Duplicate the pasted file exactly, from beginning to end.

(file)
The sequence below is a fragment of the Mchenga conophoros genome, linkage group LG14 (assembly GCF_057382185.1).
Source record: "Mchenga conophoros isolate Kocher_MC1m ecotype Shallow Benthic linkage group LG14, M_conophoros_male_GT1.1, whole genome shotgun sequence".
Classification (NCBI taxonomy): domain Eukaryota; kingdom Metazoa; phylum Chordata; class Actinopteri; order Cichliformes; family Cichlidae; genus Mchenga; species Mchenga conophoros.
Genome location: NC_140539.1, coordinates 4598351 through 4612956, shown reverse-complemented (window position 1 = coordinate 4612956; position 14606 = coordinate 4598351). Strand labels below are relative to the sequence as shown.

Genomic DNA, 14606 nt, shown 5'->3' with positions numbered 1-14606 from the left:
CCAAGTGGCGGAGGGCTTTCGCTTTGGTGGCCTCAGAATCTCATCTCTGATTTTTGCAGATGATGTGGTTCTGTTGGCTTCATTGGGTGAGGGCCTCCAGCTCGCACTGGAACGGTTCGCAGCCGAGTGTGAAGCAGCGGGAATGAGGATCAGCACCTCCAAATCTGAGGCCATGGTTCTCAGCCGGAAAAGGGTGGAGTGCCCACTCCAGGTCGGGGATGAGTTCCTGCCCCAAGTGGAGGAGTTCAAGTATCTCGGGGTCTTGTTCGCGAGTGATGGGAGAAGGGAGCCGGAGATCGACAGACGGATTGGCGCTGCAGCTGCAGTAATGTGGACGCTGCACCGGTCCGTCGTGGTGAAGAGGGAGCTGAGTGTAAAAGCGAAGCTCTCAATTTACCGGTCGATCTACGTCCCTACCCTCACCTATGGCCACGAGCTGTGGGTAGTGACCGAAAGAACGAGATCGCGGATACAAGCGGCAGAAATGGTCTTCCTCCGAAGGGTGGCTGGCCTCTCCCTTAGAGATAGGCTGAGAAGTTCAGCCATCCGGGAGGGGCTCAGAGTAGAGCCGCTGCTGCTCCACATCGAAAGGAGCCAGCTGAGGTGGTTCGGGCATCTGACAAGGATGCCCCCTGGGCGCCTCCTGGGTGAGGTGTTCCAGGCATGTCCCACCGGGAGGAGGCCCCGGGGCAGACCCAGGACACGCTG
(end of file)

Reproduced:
The sequence below is a fragment of the Mchenga conophoros genome, linkage group LG14 (assembly GCF_057382185.1).
Source record: "Mchenga conophoros isolate Kocher_MC1m ecotype Shallow Benthic linkage group LG14, M_conophoros_male_GT1.1, whole genome shotgun sequence".
Classification (NCBI taxonomy): domain Eukaryota; kingdom Metazoa; phylum Chordata; class Actinopteri; order Cichliformes; family Cichlidae; genus Mchenga; species Mchenga conophoros.
Genome location: NC_140539.1, coordinates 4598351 through 4612956, shown reverse-complemented (window position 1 = coordinate 4612956; position 14606 = coordinate 4598351). Strand labels below are relative to the sequence as shown.

Genomic DNA, 14606 nt, shown 5'->3' with positions numbered 1-14606 from the left:
CCAAGTGGCGGAGGGCTTTCGCTTTGGTGGCCTCAGAATCTCATCTCTGATTTTTGCAGATGATGTGGTTCTGTTGGCTTCATTGGGTGAGGGCCTCCAGCTCGCACTGGAACGGTTCGCAGCCGAGTGTGAAGCAGCGGGAATGAGGATCAGCACCTCCAAATCTGAGGCCATGGTTCTCAGCCGGAAAAGGGTGGAGTGCCCACTCCAGGTCGGGGATGAGTTCCTGCCCCAAGTGGAGGAGTTCAAGTATCTCGGGGTCTTGTTCGCGAGTGATGGGAGAAGGGAGCCGGAGATCGACAGACGGATTGGCGCTGCAGCTGCAGTAATGTGGACGCTGCACCGGTCCGTCGTGGTGAAGAGGGAGCTGAGTGTAAAAGCGAAGCTCTCAATTTACCGGTCGATCTACGTCCCTACCCTCACCTATGGCCACGAGCTGTGGGTAGTGACCGAAAGAACGAGATCGCGGATACAAGCGGCAGAAATGGTCTTCCTCCGAAGGGTGGCTGGCCTCTCCCTTAGAGATAGGCTGAGAAGTTCAGCCATCCGGGAGGGGCTCAGAGTAGAGCCGCTGCTGCTCCACATCGAAAGGAGCCAGCTGAGGTGGTTCGGGCATCTGACAAGGATGCCCCCTGGGCGCCTCCTGGGTGAGGTGTTCCAGGCATGTCCCACCGGGAGGAGGCCCCGGGGCAGACCCAGGACACGCTG